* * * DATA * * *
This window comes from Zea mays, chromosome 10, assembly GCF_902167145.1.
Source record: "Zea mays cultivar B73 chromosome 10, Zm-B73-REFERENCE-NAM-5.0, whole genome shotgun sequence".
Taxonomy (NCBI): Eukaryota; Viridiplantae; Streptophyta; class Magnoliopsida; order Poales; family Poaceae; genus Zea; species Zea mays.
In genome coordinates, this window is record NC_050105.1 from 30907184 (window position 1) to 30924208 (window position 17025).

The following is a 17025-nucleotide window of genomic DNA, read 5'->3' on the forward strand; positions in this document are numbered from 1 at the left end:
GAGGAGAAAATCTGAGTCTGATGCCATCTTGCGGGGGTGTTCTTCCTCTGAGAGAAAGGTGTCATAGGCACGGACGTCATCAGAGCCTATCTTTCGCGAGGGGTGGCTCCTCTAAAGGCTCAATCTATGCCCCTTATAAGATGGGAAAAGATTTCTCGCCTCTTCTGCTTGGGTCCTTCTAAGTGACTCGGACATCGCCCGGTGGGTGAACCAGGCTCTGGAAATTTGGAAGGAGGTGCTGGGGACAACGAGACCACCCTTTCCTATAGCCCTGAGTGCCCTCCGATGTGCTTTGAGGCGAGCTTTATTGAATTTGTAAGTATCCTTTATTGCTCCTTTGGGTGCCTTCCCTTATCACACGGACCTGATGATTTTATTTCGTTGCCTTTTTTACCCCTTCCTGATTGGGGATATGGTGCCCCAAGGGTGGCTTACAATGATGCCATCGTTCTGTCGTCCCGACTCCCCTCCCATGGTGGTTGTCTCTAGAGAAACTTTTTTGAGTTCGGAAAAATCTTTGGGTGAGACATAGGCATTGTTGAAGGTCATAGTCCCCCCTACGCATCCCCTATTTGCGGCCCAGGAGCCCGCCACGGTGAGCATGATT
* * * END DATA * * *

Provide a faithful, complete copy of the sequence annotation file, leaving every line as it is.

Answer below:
This window comes from Zea mays, chromosome 10, assembly GCF_902167145.1.
Source record: "Zea mays cultivar B73 chromosome 10, Zm-B73-REFERENCE-NAM-5.0, whole genome shotgun sequence".
Taxonomy (NCBI): Eukaryota; Viridiplantae; Streptophyta; class Magnoliopsida; order Poales; family Poaceae; genus Zea; species Zea mays.
In genome coordinates, this window is record NC_050105.1 from 30907184 (window position 1) to 30924208 (window position 17025).

The following is a 17025-nucleotide window of genomic DNA, read 5'->3' on the forward strand; positions in this document are numbered from 1 at the left end:
GAGGAGAAAATCTGAGTCTGATGCCATCTTGCGGGGGTGTTCTTCCTCTGAGAGAAAGGTGTCATAGGCACGGACGTCATCAGAGCCTATCTTTCGCGAGGGGTGGCTCCTCTAAAGGCTCAATCTATGCCCCTTATAAGATGGGAAAAGATTTCTCGCCTCTTCTGCTTGGGTCCTTCTAAGTGACTCGGACATCGCCCGGTGGGTGAACCAGGCTCTGGAAATTTGGAAGGAGGTGCTGGGGACAACGAGACCACCCTTTCCTATAGCCCTGAGTGCCCTCCGATGTGCTTTGAGGCGAGCTTTATTGAATTTGTAAGTATCCTTTATTGCTCCTTTGGGTGCCTTCCCTTATCACACGGACCTGATGATTTTATTTCGTTGCCTTTTTTACCCCTTCCTGATTGGGGATATGGTGCCCCAAGGGTGGCTTACAATGATGCCATCGTTCTGTCGTCCCGACTCCCCTCCCATGGTGGTTGTCTCTAGAGAAACTTTTTTGAGTTCGGAAAAATCTTTGGGTGAGACATAGGCATTGTTGAAGGTCATAGTCCCCCCTACGCATCCCCTATTTGCGGCCCAGGAGCCCGCCACGGTGAGCATGATT